Some people record all their mileage on a calendar, planner, or business diary that they keep in their car. Be sure to jot down the date, the purpose of the trip, the starting and ending odometer readings, and the total number of miles driven. Another good source of documentation is a copy of the forms that you provide to your employer for expense reimbursement.
Remember, you are entitled to deduct the difference between the IRS business mileage reimbursement rate (54 cents in 2017) and the mileage reimbursement rate provided by your employer. Mileage expenses are also deductible for charitable, moving, or medical purposes. In 2017, the mileage rate for medical or moving purposes is 19 cents per mile driven. The mileage rate for driving related to service to a charitable organization is 14 cents per mile. As in the case of business mileage, written documentation should be kept of length and purpose of each trip.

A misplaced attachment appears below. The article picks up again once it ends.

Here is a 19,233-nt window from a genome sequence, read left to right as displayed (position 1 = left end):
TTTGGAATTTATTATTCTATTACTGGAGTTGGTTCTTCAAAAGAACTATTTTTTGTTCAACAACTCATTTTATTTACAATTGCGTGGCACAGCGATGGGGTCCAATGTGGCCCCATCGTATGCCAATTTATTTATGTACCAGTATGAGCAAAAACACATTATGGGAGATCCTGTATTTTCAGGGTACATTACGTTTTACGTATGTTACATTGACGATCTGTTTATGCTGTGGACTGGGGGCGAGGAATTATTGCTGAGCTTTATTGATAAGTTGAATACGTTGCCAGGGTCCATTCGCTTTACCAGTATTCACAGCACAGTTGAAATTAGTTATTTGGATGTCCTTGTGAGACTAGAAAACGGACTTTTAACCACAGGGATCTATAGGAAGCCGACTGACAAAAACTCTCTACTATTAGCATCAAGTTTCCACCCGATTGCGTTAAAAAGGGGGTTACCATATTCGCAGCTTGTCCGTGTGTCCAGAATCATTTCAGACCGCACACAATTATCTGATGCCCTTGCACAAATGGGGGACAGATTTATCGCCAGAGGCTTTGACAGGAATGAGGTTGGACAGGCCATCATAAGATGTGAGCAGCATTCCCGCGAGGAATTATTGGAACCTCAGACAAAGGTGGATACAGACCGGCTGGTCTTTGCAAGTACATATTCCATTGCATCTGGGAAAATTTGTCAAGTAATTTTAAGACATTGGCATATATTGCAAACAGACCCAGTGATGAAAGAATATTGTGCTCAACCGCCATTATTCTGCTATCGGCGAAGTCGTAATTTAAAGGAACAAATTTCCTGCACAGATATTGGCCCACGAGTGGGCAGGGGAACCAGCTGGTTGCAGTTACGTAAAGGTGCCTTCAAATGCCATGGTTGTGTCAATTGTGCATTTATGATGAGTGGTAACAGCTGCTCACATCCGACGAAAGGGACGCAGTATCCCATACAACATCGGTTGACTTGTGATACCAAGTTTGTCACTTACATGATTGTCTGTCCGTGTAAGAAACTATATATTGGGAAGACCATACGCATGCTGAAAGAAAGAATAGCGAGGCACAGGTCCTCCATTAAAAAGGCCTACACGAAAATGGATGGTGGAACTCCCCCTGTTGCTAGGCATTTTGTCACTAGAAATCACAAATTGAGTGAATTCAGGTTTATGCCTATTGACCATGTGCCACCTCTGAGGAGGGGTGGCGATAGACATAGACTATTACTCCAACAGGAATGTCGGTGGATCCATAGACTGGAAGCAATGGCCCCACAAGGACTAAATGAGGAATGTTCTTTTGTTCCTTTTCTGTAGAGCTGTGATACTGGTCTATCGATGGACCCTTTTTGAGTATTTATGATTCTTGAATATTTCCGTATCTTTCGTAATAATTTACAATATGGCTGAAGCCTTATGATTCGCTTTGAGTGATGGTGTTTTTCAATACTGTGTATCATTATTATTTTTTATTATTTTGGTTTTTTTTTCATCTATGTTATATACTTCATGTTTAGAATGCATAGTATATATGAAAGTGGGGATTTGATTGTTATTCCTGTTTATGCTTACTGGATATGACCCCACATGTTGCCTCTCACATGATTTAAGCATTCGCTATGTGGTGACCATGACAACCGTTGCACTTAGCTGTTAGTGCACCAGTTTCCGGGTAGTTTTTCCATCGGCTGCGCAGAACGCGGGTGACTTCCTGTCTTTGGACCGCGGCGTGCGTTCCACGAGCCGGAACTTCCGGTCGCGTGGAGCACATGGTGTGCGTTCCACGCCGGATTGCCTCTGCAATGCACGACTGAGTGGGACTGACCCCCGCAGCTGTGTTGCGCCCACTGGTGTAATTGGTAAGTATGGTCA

We would like your feedback on this Personal Finance Frequently Asked Question.